Originally published in The Weekly Packet, January 16, 2014
Keeping warm this winter
Requests for fuel assistance heat up across Peninsula
by Anne Berleant and Jessica Brophy
Frigid temperatures and the December ice storm have caused a rise in local requests for fuel assistance, according to many town and county organizations who distribute such funds.
“The demand’s been huge,” said the Rev. Rob McCall, who administers the Dolly Fisher Fund through the First Congregational Church of Blue Hill to Peninsula residents in need.
Requests for fuel oil, kerosene, propane, firewood and wood pellets are coming in daily, McCall said, and averaging from 15 to 20 per week. “From Christmas until now it’s been the most I’ve seen since 2008, when we set the fund up.”
That said, the fund is “holding up pretty well,” McCall said—for now. “At this rate, we’re not going to be able to make it through the winter.”
The Dolly Fisher Fund is fueled by donations and, for the first time this year, grant money. “We get donations from all over the Peninsula,” McCall said. Donations to the fund can be mailed to the First Congregational Church of Blue Hill, with “Dolly Fisher Fund” noted on the memo line.
In Brooklin, the First Baptist Church has also seen a rise in requests, said Pastor Peter Sprague. The church gives help through its Deacon’s Fund, grown out of donations and from events like the annual talent show, held in collaboration with the community.
“This year it’s going out faster,” he said. “I think it’s more the serious cold snap. I just got done talking with a lady this afternoon struggling with the heating costs…It’s straining people’s budgets.”
Sprague said the fund has dispersed $4,600 so far this winter “and we probably have a little over $2,000 left.”
The Brooklin town office, which disperses assistance through donations to Brooklin Friends for a Warmer Town, has also had more people ask for heating help this winter.
“We’ve had more requests and we’ve paid out more money than in the last couple years,” said Chairman of Selectmen Albie Smith.
“The interesting thing is that we continue, through the generosity of some of the townspeople—and not all [year-round] residents—to get significant contributions. We just got one today for $1,000 from someone who lives here part-time.”
For residents with wood stoves, the town provides firewood, chopped and delivered by the Brooklin Odd Fellows. This year, the wood comes from town-owned property, namely the old dump, Smith said.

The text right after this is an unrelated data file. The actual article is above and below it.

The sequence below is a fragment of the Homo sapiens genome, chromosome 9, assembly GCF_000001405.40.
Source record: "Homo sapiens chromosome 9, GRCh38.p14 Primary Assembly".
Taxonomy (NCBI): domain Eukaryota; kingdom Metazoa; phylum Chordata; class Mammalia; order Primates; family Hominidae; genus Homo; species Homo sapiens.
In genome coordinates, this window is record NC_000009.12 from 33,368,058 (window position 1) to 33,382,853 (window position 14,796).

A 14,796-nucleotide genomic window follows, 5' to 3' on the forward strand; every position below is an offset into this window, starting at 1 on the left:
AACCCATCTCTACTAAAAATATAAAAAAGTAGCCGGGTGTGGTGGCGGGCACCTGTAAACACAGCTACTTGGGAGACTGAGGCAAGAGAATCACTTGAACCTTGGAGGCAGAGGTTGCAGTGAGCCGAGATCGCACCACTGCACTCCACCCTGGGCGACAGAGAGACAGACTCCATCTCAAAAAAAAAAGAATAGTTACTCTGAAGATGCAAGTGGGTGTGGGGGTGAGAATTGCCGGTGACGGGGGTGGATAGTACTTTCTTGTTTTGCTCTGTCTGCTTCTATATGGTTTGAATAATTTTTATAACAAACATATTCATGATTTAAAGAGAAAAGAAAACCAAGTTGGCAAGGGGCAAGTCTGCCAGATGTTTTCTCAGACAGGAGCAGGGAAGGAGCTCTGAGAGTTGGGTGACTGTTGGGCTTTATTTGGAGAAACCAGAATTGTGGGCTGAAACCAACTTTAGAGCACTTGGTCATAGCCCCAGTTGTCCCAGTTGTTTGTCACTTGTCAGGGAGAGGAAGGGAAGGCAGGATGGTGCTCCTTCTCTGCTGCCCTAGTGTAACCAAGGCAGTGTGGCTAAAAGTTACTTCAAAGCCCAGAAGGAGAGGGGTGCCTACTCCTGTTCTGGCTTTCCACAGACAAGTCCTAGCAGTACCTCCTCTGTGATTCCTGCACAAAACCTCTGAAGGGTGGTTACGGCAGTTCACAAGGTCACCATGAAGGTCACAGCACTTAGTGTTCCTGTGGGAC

“We have a core group of 10 to 11 guys who spend a couple hours on Sunday chopping wood,” said Odd Fellow Larry Staples.
Not all town offices and churches have seen more people asking for help, although not all towns or churches responded to Penobscot Bay Press by press time.
“There’s been requests, but not more [than usual] for this this time of year,” said Surry Town Clerk Angela Smith. The town disperses help from donation-fed discretionary fuel assistance fund. “There’s money left,” she said.
And at the Blue Hill First Baptist Church, Pastor Sheila Heneise said requests were actually down. “We haven’t really had the calls we’ve had in the past.” The Blue Hill town office reported no requests at all so far.
County-wide, the Washington-Hancock County Agency offers fuel assistance through THAW (The Heating and Warmth Fund), but it is nearly dry.
This emergency fund, also fueled by donations, has filled $60,000 in requests in January alone, and a total of $80,000 since October.
“We’re now just about out of money completely,” said Susan Farley, family assistance advocate at WHCA, in a recent phone call. “We’re doing everything we can. It’s really hard to tell someone, ‘we can’t help you.’”
A “good music for a good cause” benefit to help replenish WHCA’s THAW fund will be held on Friday, January 24, at The Grand in Ellsworth. The Knights of Columbus are sponsoring the event, called To Warm a Winter’s Night III. There will be four bands as well as an auction. A wine and beer bar will be available and Bianco Catering will be catering hors d’oeuvres. Bands include Mac Lir, Bobbi Lane, the Crown Vics and the Trish Mason Band.